A fascinating insider look from a scientist about how our nation’s government agencies spin data to push their agenda.

Former Energy Department Undersecretary Steven Koonin: “What you saw coming out of the press releases about climate data, climate analysis was, I would say, misleading, sometimes just wrong…”

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Weather conditions turn cooler, become unsettled for Tuesday

Tuesday, April 25th, 2017 5:12am MDT

As promised, a change in the weather pattern has arrived as the first in a series of fronts moves through. This one will bring us cooler temperatures today, a chance for showers later and perhaps even a bit of snow overnight.

We start out the day with mostly cloudy skies and can expect more of the same throughout the daytime hours. Winds will initially be calm but by mid-afternoon they will shift out of the north and become gusty through the evening and into the first part of tonight. Temperatures today will be climbing to a high in the mid-50s, a good ways below the average for the date of 64 degrees.

Moisture will be increasing as the day progresses and we begin to see a slight chance for showers and thunderstorms after noon with the best chances occurring from about 4:00pm to 9:00pm. After 9:00pm, things will have cooled off enough that we may see some snow fall although at this time we are not expecting any accumulation.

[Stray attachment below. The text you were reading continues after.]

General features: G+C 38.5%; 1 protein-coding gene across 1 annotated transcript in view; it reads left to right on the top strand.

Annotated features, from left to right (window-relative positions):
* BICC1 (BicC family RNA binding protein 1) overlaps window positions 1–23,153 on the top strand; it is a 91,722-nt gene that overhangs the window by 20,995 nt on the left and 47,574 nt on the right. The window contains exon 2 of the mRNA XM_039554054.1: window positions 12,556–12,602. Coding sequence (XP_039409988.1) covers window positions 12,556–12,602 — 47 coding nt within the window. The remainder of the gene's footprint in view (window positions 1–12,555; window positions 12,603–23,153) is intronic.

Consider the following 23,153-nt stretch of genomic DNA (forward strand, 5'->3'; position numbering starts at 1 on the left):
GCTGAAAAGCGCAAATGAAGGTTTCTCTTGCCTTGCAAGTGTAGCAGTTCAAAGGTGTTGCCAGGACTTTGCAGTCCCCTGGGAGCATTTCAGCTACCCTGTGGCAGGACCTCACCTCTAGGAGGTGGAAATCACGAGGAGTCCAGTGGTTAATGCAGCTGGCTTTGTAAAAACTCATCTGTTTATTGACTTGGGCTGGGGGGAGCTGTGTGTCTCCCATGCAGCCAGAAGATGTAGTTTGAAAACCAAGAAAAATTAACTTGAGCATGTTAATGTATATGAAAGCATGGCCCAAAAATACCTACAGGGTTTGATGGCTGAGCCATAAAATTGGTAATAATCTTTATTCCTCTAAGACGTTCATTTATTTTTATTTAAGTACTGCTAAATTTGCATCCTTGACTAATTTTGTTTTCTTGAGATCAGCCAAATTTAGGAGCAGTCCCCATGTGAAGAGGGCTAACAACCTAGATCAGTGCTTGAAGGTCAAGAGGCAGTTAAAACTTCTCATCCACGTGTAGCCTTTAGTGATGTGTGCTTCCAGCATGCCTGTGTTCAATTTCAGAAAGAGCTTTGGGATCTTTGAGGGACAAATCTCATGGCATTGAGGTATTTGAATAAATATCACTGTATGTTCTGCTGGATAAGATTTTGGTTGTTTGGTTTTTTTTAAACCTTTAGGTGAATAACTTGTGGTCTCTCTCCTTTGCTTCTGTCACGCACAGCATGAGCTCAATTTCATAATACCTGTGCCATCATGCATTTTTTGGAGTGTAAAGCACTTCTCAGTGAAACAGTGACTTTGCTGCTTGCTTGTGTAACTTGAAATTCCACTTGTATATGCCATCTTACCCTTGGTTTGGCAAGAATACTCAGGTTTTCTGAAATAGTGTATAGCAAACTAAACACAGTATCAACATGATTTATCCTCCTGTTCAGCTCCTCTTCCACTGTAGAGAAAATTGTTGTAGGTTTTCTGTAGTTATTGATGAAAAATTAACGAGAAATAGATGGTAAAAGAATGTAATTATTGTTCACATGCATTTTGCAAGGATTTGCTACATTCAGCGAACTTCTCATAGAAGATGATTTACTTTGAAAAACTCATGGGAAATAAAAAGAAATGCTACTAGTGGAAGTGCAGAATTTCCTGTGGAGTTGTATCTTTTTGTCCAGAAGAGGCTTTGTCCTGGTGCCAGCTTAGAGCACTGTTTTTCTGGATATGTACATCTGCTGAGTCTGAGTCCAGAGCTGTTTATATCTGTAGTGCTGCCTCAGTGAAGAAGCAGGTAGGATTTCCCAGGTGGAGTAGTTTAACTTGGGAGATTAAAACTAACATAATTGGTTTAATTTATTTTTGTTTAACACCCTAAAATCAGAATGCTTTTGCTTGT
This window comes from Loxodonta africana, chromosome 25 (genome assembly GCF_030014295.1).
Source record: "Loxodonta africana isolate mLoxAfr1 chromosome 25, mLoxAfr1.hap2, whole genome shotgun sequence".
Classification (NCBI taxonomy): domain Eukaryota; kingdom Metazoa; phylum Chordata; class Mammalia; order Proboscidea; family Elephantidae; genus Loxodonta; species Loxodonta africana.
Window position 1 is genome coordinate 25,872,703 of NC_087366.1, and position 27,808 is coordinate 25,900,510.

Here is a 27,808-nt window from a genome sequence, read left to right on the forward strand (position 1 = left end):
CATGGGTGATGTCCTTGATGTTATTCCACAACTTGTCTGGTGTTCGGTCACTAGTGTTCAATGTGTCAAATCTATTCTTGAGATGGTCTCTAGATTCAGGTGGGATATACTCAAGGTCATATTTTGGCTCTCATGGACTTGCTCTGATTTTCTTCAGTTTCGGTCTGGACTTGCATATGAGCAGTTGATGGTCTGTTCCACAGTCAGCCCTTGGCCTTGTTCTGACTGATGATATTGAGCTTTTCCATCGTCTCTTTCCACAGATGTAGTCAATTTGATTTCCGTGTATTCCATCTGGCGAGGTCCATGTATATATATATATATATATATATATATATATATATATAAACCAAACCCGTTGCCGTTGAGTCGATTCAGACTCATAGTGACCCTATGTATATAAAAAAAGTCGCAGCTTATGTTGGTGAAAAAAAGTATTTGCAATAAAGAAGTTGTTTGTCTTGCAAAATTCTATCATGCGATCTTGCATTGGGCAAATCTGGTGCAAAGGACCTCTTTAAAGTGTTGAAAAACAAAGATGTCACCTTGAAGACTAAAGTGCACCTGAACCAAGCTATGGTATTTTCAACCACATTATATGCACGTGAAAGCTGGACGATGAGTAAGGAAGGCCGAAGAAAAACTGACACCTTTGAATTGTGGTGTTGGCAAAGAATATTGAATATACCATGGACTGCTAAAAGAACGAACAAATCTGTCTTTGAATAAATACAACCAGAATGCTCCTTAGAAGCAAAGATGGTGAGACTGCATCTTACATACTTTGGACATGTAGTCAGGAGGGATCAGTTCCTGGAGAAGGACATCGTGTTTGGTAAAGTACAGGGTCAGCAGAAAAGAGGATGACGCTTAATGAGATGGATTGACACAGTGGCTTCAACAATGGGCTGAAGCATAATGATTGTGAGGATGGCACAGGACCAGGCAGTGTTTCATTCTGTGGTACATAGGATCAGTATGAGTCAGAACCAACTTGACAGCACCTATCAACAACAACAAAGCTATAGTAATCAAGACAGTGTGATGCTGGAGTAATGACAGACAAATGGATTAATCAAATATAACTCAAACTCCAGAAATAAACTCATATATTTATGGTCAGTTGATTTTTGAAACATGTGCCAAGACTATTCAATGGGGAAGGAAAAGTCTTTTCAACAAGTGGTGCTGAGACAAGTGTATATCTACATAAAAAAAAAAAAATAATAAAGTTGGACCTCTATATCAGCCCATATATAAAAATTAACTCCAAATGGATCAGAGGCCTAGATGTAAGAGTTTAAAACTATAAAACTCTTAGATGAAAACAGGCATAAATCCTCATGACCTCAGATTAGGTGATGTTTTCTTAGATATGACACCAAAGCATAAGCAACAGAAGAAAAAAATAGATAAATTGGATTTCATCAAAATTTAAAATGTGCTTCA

Precipitation should end in the early morning hours tomorrow and overnight lows will dip to right near freezing.

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April 23 to April 29: This week in Denver weather history

Tuesday, April 25th, 2017 5:02am MDT
This Week In Denver Weather History

April 23 to April 29: This week in Denver weather history

Certainly April can bring pleasant weather but it also can bring thunderstorms and even heavy, damaging snow as we see in our look back at this week in Denver weather history.

From the National Weather Service:


In 1989…unusually warm weather resulted in several daily temperature records being broken in Denver. The high temperature of 89 degrees on the 21st exceeded the record maximum for the month at that time. Daily record high temperatures were either exceeded or equaled with 83 degrees on the 20th…88 degrees on the 22nd…and 85 degrees on the 23rd. The low temperature of 55 degrees on the 22nd equaled the record high minimum for the date.